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We have a ton of client sites pointing to ns1.hostingcompany.com. I'd like to create whitelabel nameservers so we can easily move sites/servers as needed.

For example, I'd like to try Cloudflare which gives me their own nameservers, but I don't want to have to update every domain only to decide a year from now to cancel and set them all back.

Can I (without problems) set up CNAME records for:

ns1.mywhitelabel.com
ns2.mywhitelabel.com

...and then update all of my domains, ultimately pointing that CNAME to whatever nameservers I want?

This would allow me to point those at Cloudflare's nameservers (for example) but then, if I changed services 6 months from now, I could point them to another nameserver, only changing two records at my whitelabel domain rather than two records at each site's domain.

marked as duplicate by ceejayoz, mdpc, Scott Pack, fuero, kasperd Feb 18 '15 at 13:44

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  • I was looking for an update as most of the answers I found were a few years old. Didn't know if anything changed, but apparently it hasn't. Thanks! – gr8m8 Feb 18 '15 at 2:10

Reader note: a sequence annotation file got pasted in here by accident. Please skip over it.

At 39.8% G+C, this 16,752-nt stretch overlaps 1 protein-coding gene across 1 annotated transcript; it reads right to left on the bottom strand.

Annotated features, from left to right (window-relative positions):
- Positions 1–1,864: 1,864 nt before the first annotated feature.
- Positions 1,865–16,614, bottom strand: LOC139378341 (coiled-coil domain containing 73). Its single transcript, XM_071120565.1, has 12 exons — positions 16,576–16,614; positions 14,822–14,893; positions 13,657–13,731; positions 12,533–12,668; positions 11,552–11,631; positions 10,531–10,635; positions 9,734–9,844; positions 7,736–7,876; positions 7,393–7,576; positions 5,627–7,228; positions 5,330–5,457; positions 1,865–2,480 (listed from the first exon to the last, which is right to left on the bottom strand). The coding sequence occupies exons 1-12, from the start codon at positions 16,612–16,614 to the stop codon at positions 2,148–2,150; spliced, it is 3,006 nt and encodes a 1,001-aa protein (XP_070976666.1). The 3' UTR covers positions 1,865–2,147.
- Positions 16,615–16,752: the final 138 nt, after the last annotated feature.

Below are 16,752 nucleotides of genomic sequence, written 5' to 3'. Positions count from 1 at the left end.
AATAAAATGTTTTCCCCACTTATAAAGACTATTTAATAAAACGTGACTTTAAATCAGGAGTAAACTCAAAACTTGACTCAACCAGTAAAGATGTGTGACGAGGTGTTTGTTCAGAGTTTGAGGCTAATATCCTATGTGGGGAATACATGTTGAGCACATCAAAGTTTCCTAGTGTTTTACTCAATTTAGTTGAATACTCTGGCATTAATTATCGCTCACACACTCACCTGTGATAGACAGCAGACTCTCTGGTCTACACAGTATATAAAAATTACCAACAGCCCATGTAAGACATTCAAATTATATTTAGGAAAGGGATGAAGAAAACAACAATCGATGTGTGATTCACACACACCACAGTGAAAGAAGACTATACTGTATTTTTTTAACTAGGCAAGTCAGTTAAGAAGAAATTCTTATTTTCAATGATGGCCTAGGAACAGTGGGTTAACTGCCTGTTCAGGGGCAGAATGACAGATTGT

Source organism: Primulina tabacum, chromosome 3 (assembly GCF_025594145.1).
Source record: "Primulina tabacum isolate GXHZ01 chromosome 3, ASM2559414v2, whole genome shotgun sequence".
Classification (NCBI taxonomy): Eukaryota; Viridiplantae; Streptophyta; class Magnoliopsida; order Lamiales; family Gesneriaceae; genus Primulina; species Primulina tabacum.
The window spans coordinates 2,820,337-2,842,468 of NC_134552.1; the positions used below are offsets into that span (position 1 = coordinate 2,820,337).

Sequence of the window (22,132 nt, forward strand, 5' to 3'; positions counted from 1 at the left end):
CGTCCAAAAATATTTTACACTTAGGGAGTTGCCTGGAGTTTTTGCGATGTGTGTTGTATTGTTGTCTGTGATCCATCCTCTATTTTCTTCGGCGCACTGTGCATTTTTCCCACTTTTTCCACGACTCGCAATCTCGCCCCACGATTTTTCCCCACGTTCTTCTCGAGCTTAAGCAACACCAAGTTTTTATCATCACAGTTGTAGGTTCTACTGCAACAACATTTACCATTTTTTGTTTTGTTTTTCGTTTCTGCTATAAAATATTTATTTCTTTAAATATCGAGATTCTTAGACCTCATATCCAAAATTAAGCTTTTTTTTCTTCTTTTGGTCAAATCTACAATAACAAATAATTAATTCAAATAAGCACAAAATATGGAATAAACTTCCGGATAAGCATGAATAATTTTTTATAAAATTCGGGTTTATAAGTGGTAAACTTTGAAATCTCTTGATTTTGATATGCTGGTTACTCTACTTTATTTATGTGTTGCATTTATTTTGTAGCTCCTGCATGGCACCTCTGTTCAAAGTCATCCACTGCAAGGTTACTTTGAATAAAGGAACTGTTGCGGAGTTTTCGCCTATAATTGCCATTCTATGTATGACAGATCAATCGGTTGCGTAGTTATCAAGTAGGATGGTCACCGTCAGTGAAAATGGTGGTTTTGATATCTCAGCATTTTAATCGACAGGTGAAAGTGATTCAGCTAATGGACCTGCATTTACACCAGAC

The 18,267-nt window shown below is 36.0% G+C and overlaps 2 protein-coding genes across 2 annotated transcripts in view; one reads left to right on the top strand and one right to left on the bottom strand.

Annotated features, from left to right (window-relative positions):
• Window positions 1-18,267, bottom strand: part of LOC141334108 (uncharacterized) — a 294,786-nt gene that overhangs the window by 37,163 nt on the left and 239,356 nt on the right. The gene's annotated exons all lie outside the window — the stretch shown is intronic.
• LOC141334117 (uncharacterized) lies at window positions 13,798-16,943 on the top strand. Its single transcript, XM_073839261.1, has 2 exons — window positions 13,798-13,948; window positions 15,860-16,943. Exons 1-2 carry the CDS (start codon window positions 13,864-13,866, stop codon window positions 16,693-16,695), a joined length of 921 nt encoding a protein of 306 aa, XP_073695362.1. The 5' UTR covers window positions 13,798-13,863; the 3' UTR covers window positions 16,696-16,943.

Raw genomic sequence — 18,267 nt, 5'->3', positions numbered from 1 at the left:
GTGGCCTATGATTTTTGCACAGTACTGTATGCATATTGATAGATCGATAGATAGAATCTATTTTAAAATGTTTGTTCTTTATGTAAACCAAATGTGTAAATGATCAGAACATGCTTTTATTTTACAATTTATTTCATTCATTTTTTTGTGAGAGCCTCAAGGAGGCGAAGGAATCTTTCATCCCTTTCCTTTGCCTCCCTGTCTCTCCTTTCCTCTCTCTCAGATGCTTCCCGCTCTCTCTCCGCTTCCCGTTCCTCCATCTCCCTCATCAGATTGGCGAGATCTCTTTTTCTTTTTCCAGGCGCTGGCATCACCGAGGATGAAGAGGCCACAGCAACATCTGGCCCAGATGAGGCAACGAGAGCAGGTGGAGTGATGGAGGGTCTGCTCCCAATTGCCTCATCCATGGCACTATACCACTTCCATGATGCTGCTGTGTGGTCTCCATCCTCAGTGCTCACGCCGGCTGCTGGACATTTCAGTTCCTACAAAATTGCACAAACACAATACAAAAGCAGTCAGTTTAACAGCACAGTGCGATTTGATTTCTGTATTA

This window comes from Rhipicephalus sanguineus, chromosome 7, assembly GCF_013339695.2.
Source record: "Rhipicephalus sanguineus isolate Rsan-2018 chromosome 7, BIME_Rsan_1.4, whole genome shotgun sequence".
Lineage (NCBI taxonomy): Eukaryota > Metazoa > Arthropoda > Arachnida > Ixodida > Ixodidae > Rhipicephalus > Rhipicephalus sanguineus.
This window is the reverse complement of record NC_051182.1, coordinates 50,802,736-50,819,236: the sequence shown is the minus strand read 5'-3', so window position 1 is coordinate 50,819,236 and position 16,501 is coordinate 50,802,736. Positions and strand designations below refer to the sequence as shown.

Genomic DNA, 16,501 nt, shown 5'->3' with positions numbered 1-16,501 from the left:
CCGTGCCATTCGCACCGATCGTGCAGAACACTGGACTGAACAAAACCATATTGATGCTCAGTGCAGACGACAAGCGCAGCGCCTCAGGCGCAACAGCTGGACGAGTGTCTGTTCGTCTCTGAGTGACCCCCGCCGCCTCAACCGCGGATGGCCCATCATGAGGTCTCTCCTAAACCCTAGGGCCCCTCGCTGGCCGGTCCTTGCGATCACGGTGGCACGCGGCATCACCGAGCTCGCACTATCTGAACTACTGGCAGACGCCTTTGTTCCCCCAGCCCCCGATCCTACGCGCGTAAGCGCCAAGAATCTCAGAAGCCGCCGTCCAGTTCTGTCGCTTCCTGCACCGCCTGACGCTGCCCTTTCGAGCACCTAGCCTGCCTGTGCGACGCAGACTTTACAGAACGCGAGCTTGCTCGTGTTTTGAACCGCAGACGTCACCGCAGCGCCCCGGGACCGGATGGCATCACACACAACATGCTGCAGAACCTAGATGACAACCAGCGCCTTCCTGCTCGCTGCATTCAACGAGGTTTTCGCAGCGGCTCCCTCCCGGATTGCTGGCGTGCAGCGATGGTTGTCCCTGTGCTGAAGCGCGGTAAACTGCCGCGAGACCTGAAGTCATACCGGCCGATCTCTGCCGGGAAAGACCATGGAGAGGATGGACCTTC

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https://www.ietf.org/rfc/rfc2181.txt

The domain name used as the value of a NS resource record, or part of the value of a MX resource record must not be an alias. Not only is the specification clear on this point, but using an alias in either of these positions neither works as well as might be hoped, nor well fulfills the ambition that may have led to this approach. This domain name must have as its value one or more address records. Currently those will be A records, however in the future other record types giving addressing information may be acceptable. It can also have other RRs, but never a CNAME RR.

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Yes, you can use CNAME records to alias the authoritative nameservers for a zone. There are no special restrictions on how an NS record is resolved, as long as it points to the SOA. Simply add the CNAME records to your whitelabel domain's zone file as you mentioned.

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    The RFCs say otherwise. – ceejayoz Feb 17 '15 at 23:28
  • Good point, I stand corrected. However, the original DNS RFCs were written to ensure zone records complied with the functional restrictions of now-ancient versions of BIND. In practice, it can and does work, but some caches will probably not follow them. – dartonw Feb 17 '15 at 23:56

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